In May 2000 the New York State Office of Mental Health (NYSOMH) established a trauma unit in its chief medical office, signaling the high priority of routine trauma assessment and treatment in New York's public mental health system. The unit is an outgrowth of the agency's trauma initiative, which is described below along with efforts to involve service recipients, clinicians, administrators, researchers, and policy makers.
The trauma initiative began in 1995. It was inspired by the work of the Center for Mental Health Services, including the first national forum on women, mental health, and violence in 1994. The initiative was also a response to pressure from consumer-advocates and to a growing body of research.
Researchers had already shown that although individuals receiving treatment for serious mental illness often have a history of childhood sexual and physical abuse, they are seldom asked about their traumatic experiences. Moreover, publicly funded mental health programs offered no trauma services. In New York State, it was clear that no single policy directive or administrative action could effectively retool the large and complex mental health service system. Rather, an incremental mobilization effort was indicated.
As a first step, NYSOMH issued a statement acknowledging the high rates of childhood abuse among adult recipients of mental health services and the need to develop routine assessment procedures and appropriate services. Next, an implementation plan was developed to improve services for survivors of trauma who have psychiatric disabilities. The plan laid out a road map for the work ahead and encouraged service providers to join the effort.
The next step in the trauma initiative was to develop local leaders. To this end, a statewide committee on trauma was established to advise NYSOMH. Formation of the committee created opportunities for interested clinicians, service recipients, and administrators to share information and support. An electronic bulletin board was established to disseminate information about the initiative as well as literature and program information. The commissioner of NYSOMH directed state psychiatric centers to convene trauma work groups to identify opportunities for improvement at the facility.
Funding was provided to a nonprofit agency to facilitate the development of local trauma networks. NYSOMH established a small fund to support local training programs.
In partnership with the in-house design and printing department of NYSOMH, Trauma Initiative Publications was formed. It published the Trauma Assessment and Treatment Resource Book, which is a compilation of assessment forms and program descriptions of trauma services offered by state and local mental health providers. Trauma Initiative Publications has also published manuals for group models submitted by mental health providers. Thousands of copies of these resource books have been distributed.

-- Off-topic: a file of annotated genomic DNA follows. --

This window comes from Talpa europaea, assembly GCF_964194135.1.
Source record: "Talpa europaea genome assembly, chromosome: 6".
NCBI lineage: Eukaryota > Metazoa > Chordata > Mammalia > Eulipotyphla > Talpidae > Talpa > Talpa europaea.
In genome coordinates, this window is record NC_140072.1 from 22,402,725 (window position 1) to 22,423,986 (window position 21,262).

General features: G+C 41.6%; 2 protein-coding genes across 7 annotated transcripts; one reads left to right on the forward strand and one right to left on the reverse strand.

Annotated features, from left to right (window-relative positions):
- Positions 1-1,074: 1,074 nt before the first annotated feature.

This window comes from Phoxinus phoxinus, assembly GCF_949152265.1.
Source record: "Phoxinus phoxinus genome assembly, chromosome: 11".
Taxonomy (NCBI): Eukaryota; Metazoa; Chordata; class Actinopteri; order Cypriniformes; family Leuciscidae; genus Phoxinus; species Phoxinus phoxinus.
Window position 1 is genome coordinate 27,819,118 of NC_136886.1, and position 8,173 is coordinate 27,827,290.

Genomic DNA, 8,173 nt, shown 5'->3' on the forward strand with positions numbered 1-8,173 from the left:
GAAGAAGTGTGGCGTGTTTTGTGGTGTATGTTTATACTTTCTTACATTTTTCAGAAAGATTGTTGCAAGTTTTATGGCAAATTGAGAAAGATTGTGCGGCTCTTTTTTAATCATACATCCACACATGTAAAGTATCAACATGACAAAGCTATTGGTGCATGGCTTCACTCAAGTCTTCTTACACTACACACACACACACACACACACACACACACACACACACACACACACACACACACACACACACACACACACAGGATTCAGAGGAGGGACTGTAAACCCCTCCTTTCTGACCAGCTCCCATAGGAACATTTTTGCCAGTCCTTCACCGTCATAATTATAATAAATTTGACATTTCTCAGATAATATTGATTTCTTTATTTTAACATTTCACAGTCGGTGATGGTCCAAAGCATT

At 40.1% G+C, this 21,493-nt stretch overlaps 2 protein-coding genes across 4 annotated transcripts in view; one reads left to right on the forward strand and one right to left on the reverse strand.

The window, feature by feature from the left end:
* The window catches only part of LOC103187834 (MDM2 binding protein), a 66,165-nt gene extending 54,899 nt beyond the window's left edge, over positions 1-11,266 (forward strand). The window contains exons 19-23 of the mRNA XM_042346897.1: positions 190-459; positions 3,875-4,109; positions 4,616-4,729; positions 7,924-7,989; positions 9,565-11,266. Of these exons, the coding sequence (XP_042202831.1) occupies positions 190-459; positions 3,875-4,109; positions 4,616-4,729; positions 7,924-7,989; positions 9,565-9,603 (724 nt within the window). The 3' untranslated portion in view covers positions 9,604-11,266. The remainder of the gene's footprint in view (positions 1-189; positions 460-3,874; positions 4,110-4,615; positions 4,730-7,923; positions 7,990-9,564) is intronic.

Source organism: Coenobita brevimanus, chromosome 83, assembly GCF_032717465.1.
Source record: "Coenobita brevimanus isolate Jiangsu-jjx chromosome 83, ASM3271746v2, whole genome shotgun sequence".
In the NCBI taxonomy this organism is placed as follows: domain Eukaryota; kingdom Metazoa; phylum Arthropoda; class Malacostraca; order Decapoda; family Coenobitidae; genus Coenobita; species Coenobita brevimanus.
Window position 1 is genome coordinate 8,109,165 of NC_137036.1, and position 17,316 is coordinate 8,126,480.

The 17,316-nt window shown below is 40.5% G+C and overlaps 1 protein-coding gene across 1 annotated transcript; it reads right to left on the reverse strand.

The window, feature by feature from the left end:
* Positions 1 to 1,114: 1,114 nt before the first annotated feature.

After a forum was held on trauma and mental health issues, a report was issued and widely disseminated. The report included local research data, accounts of personal experiences of mental health service recipients, and clinical observations made by providers. Trauma initiative staff gave presentations on trauma and mental health issues to state and local audiences. Common themes included the prevalence of trauma histories; the connection between trauma and established priority populations, such as those with dual diagnoses of mental illness and substance abuse and those who are violent or self-injuring; and the consistency of trauma services with the larger agency mission, which is to promote recovery and decrease the use of high-intensity, high-cost psychiatric services such as emergency and inpatient treatment.
To date, the accomplishments of the trauma initiative include receiving priority status for state funding for new programs; an annual statewide training conference featuring national and local experts; partnership with heads of county mental health departments; and the inclusion of a mandatory training program for all direct care staff as part of NYSOMH's core curriculum. All state psychiatric centers now routinely screen for trauma history. A trauma screening form will be included in the agency's new automated record system. Many state hospitals and several local programs offer trauma services ranging from psychoeducational programs to safety skills groups to individualized trauma treatment.
Current efforts include a targeted children's trauma initiative, increased training in working with men who are traumatized, and the development of programs for trauma survivors with psychiatric disabilities in forensic programs. More than 1,100 mental health care workers and recipients attended our annual clinical training conference in 2001, demonstrating the potential for successfully raising awareness and interest in trauma issues through this type of initiative.
Ms. Chassman is director of the trauma unit of the New York State Office of Mental Health, 44 Holland Avenue, Albany, New York 12229 (e-mail, firstname.lastname@example.org).